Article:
Is it just a cold/upset stomach/rash or is there something I might be allergic to? That’s the big question, right? About 50 million Americans suffer from one or more allergies, and 90,000 of them end up in the emergency room with anaphylaxis. If this isn’t shocking enough: allergic conditions are one of the most common health problems in children each year – approximately 40% of the children in our country suffer from some type of allergy. Knowing how to recognize an allergic reaction in yourself or those around you and what to do about it is incredibly important.
Types of Allergies & How Common they Are
Allergic reactions happen when the immune system overprotects the body against substances. These substances are called allergens. When someone is having an allergic reaction to an allergen the immune system releases antibodies that send the message “Get rid of that substance!” to the cells. The cells release histamine, which causes different reactions in your body – like releasing allergy symptoms. You can be allergic to almost everything, there are rare cases of people allergic to sunlight or water (including their own sweat and saliva). The most common types of allergies include:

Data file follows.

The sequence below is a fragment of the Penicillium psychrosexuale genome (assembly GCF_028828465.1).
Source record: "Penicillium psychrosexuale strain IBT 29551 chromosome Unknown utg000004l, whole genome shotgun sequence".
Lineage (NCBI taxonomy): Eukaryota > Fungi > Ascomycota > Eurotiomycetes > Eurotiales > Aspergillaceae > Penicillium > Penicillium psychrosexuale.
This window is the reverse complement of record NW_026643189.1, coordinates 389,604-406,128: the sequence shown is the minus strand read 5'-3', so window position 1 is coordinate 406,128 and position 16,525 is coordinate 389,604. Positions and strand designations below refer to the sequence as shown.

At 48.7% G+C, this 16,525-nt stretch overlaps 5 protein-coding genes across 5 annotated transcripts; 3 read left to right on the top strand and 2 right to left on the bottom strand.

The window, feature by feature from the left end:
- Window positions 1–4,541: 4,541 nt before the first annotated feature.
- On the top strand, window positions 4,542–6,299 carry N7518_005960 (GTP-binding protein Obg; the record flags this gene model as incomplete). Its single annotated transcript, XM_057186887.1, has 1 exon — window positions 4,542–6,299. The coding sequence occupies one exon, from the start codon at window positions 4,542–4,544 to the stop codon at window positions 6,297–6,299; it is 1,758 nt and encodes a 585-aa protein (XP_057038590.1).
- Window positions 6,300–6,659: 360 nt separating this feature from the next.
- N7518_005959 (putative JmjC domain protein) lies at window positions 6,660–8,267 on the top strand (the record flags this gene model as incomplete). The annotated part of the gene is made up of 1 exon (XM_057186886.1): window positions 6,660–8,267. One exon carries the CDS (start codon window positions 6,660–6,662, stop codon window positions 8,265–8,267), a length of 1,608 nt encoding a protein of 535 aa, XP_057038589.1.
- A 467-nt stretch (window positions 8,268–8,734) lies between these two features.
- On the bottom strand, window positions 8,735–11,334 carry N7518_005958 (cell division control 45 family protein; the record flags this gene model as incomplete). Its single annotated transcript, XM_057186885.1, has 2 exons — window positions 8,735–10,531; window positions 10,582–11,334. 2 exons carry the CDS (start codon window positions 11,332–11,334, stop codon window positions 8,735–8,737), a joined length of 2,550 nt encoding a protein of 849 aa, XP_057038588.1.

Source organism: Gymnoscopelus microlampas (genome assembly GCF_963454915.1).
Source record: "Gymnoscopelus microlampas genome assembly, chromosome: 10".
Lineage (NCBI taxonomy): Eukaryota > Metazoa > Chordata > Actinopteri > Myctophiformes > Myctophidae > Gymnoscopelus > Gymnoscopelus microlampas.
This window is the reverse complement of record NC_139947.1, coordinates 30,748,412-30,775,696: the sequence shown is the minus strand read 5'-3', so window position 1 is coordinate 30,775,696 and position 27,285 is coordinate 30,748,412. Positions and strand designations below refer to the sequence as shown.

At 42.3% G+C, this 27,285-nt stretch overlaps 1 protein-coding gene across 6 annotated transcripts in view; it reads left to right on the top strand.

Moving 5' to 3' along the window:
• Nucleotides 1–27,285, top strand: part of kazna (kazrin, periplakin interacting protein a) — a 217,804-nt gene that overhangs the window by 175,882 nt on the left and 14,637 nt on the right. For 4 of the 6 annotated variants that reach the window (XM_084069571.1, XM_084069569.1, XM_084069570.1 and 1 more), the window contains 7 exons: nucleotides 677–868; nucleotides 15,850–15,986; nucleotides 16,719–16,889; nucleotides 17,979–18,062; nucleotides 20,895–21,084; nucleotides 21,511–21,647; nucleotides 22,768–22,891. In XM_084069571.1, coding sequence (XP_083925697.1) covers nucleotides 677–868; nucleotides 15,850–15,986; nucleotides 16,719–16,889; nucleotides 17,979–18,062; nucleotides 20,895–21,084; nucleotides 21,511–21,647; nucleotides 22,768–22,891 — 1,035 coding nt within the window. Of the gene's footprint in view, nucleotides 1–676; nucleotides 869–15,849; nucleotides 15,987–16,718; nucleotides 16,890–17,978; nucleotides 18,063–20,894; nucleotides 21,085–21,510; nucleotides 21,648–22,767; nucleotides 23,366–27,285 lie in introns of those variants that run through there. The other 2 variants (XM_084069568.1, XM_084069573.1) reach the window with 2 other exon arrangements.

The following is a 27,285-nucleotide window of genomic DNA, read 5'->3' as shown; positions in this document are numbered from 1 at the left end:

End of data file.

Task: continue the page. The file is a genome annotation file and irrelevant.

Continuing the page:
- Food allergies, like peanut, seafood, or lactose
- Skin allergies, poison ivy/oak or hives
- Indoor allergies, like animal dander or dust mites
- Outdoor allergies, like hay fever or mold spores
- Drug allergies, like penicillin or morphine
- Latex allergies
- Insect allergies, like bee stings or spider bites
When someone suffers from an indoor or outdoor allergy, they often suffer from multiple allergies—for example, hay fever and animal dandruff. You can come in contact with allergens, via the mouth, skin, eyes, nose, or stomach. The most common allergies in the United States are hay fever (8%) and food allergies (10.8%). All allergies cause different reactions. Continue reading on the next page and discover which symptoms usually accompany common allergies, like food allergies, skin allergies, and many others.